Surely, Cyrus P. Mistry was not as incompetent and devious as the spin machine at Tata Sons Ltd would have us believe?
And surely, governance at the Tata group and its companies can’t be as bad as the Mistry camp claims it is?
The answers to both questions would be a qualified yes (as in yes, he probably wasn’t; and yes, it probably isn’t).
Since 24 October, when the board of Tata Sons fired Mistry as chairman, after he refused to resign and asked for a vote (he got one, and lost), the two sides have traded allegations—mostly related to performance and governance; the boards of Tata companies have felt the need to choose; and Tata Sons has initiated efforts to call shareholder meetings and unseat Mistry as chairman of some of the Tata companies.
Ratan Tata, who in his position as chairman of the Tata Trusts—which control Tata Sons with a 66.5% shareholding—orchestrated Mistry’s exit, may have miscalculated when he expected the latter to go quietly (and, anyway, an all-too-public firing is rarely the way to get people to go quietly).
His and Tata Sons’s interests are best served by getting Mistry to resign as chairman (or having him fired) of the various Tata operating firms, removing him from the boards of these, and, perhaps, buying out his and his family’s 18.4% stake in Tata Sons (roughly valued at around $16 billion by Bloomberg Gadfly columnist Andy Mukherjee).
Mistry’s interests aren’t as easy to fathom. He is angry—anyone would be, after a public firing—but surely, he can’t expect either an apology or a reinstatement.
The Mistry family stake in Tata Sons was hard-won, and it is unlikely he will want to sell that (although this can’t be entirely ruled out). People close to Mistry say he is fighting to highlight the several and significant governance issues at the Tata group. They add that he wants the relationship and governance structure between the Tata Trusts and Tata Sons and between Tata Sons and the operating companies to be explicitly and transparently defined in adherence to the best corporate governance standards.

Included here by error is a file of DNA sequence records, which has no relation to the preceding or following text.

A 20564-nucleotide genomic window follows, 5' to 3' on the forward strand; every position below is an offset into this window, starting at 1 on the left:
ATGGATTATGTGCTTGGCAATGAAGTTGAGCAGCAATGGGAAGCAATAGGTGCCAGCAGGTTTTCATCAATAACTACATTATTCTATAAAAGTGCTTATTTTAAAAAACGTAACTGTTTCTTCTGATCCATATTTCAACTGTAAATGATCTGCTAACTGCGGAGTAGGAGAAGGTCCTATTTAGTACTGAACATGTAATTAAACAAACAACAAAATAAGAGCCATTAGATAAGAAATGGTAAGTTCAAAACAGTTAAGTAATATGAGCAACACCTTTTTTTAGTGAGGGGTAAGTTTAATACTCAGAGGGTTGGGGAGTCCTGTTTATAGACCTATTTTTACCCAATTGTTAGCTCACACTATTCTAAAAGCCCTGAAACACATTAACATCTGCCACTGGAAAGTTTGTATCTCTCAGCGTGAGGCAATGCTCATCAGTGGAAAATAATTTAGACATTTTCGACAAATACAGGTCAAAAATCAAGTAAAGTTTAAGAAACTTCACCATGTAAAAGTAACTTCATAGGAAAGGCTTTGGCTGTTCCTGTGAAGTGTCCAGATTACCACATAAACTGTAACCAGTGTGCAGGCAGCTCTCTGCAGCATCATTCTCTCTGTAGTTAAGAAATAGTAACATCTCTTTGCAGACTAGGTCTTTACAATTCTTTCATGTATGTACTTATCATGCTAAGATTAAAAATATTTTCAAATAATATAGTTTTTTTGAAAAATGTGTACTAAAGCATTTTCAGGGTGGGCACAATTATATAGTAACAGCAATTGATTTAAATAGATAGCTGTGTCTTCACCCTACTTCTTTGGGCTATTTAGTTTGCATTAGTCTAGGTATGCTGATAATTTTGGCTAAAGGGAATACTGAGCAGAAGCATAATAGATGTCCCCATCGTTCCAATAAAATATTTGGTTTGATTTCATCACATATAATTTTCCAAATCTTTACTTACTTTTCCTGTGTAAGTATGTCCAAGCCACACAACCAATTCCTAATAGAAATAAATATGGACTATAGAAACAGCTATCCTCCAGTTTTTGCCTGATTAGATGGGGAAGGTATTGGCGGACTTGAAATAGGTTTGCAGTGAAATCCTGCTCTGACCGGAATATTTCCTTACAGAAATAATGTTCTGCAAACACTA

This is a lofty and unselfish objective and also one that sounds unreal—but the people close to Mistry insist that this is what he really wants.
So, as the lawyers of the two sides begin work on a possible settlement—or so people on both sides say—what could the endgame be?
It is unlikely the Tata group will explicitly admit to governance issues or create a new governance structure, although any external candidate being wooed as the next chairman of Tata Sons will likely insist on this being done (or that he or she also be the chairman of Tata Trusts).
Tata Sons is unlikely to find it easy to get rid of Mistry from the operating companies without the support of minority and institutional shareholders.
State-owned shareholders such as the Life Insurance Corporation of India, which are significant shareholders in some of the Tata operating companies, will seek guidance from their political masters on which way to vote. If it comes to that, finance minister Arun Jaitley and Prime Minister Narendra Modi may well decide what happens (neither appears to have a favourite). That leaves either a negotiated settlement or legal recourse.
If Tata Sons, which doesn’t have a controlling shareholding in some Tata companies such as Tata Steel Ltd and Tata Motors Ltd, is unable to replace Mistry as chairman of these firms (this is a possibility if the shareholders, including institutions, vote for Mistry), it may have to consider a settlement.
That could take the form of a generous cash offer to buy out the Mistry stake in Tata Sons (although finding the cash could be a problem), or it could, remote as the possibility may sound at this time, mean ceding control of some lesser Tata firms to Mistry in addition to some cash, in return for his stake in Tata Sons. Both sides have hired a formidable array of lawyers, but have not gone public with their legal strategies (and understandably so). From the outside, Tata Trusts and Tata Sons seem to have been well within their rights to do everything they did, but the Mistry camp says it does have enough ammunition to force a legal contest. That will be messy and time-consuming, but it could well come to that.
It won’t be good for the Tata group and it won’t be good for Indian industry as a whole, but Mistry has nothing to lose.